Now you have the idea and you have a plan, which will also help you focus. Next, really find out everything you can about your target audience. Who are they, how do they select products or a service, how large is the opportunity, are they receptive to change, and so on. The more you know the better.

A big part of starting up your own business is the ability to take a risk and the finance to support early stages. Understand your personal finances and choose the right sources for money to fund your business. The type of business you want to start will probably dictate the finance sources. It is very common for early stage companies to be self-financed or use funding from family and friends. Clearly you may have serious financial commitments. Also ask yourself when is the right time to leave the security of your existing job? Don’t leave too early or you’ll regret it.

Create a support network. A team of experts, mentors, in all facets of building a business is good to have in place that can help during the personal struggles the long hours and stress. At the right time you need to get the word out. Whether you are looking to raise capital or hire the first employee or ready to go to market with you solution. Your network can help you with this.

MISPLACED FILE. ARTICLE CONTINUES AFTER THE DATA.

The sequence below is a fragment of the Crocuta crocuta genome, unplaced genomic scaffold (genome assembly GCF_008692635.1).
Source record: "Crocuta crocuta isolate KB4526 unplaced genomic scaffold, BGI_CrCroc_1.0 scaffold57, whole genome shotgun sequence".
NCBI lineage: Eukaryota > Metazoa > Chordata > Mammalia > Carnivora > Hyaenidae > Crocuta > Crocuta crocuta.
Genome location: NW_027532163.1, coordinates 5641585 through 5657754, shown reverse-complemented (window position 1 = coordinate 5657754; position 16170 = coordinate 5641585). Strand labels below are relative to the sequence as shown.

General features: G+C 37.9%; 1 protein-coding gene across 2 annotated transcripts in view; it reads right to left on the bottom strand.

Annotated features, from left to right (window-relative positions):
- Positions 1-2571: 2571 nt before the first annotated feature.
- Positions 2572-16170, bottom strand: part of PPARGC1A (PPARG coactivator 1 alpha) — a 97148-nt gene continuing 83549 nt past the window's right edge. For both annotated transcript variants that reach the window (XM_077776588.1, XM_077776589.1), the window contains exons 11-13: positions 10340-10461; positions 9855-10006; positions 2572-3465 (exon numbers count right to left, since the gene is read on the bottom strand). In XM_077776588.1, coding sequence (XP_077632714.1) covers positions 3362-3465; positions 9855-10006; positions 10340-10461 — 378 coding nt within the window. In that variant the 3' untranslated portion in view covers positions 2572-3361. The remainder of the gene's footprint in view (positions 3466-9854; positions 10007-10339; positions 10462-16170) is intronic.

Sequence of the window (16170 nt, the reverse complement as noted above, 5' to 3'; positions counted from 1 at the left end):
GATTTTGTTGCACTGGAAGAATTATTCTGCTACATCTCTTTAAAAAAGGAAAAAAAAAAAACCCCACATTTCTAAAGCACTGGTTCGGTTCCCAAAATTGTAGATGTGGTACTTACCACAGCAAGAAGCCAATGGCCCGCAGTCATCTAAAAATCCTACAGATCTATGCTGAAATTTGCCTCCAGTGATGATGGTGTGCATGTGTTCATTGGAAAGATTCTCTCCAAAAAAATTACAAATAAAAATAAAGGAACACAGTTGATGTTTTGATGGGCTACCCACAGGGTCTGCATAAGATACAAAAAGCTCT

As you move from the idea stage to the concept stage a key decision is to determine what kind of company you want to start and build. This is important, as it will help identify the amount and source of financing you need to develop your idea. The type of company you create may also dictate the investor exit strategy – how do you and your investors get money back at what multiple and when. There are many different types of companies, for example, a life style company and its need for financing is very different from a high potential venture with the goal for a Wall Street IPO.